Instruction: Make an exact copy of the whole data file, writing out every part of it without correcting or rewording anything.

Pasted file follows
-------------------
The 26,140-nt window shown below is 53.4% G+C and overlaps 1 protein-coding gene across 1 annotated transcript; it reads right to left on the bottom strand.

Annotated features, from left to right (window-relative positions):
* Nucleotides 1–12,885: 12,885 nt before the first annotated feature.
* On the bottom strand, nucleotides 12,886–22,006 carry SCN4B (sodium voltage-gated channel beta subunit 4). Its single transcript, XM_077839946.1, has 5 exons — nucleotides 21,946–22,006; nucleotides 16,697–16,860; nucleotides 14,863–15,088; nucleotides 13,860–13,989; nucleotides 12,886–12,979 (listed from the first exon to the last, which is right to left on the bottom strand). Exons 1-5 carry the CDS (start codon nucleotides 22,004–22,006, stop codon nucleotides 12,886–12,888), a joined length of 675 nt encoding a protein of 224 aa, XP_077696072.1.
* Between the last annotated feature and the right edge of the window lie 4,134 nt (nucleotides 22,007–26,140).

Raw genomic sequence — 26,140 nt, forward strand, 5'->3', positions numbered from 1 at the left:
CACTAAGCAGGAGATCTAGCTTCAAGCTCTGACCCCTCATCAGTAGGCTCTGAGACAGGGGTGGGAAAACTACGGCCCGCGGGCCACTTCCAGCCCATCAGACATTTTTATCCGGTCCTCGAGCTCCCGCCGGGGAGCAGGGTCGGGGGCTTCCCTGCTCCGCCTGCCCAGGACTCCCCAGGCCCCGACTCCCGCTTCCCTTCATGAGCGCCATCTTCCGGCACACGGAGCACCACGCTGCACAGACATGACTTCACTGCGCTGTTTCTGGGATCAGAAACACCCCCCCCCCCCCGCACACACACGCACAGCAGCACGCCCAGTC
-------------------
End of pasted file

The 26,140-nt window shown below is 53.4% G+C and overlaps 1 protein-coding gene across 1 annotated transcript; it reads right to left on the bottom strand.

Annotated features, from left to right (window-relative positions):
* Nucleotides 1–12,885: 12,885 nt before the first annotated feature.
* On the bottom strand, nucleotides 12,886–22,006 carry SCN4B (sodium voltage-gated channel beta subunit 4). Its single transcript, XM_077839946.1, has 5 exons — nucleotides 21,946–22,006; nucleotides 16,697–16,860; nucleotides 14,863–15,088; nucleotides 13,860–13,989; nucleotides 12,886–12,979 (listed from the first exon to the last, which is right to left on the bottom strand). Exons 1-5 carry the CDS (start codon nucleotides 22,004–22,006, stop codon nucleotides 12,886–12,888), a joined length of 675 nt encoding a protein of 224 aa, XP_077696072.1.
* Between the last annotated feature and the right edge of the window lie 4,134 nt (nucleotides 22,007–26,140).

Raw genomic sequence — 26,140 nt, forward strand, 5'->3', positions numbered from 1 at the left:
CACTAAGCAGGAGATCTAGCTTCAAGCTCTGACCCCTCATCAGTAGGCTCTGAGACAGGGGTGGGAAAACTACGGCCCGCGGGCCACTTCCAGCCCATCAGACATTTTTATCCGGTCCTCGAGCTCCCGCCGGGGAGCAGGGTCGGGGGCTTCCCTGCTCCGCCTGCCCAGGACTCCCCAGGCCCCGACTCCCGCTTCCCTTCATGAGCGCCATCTTCCGGCACACGGAGCACCACGCTGCACAGACATGACTTCACTGCGCTGTTTCTGGGATCAGAAACACCCCCCCCCCCCCGCACACACACGCACAGCAGCACGCCCAGTC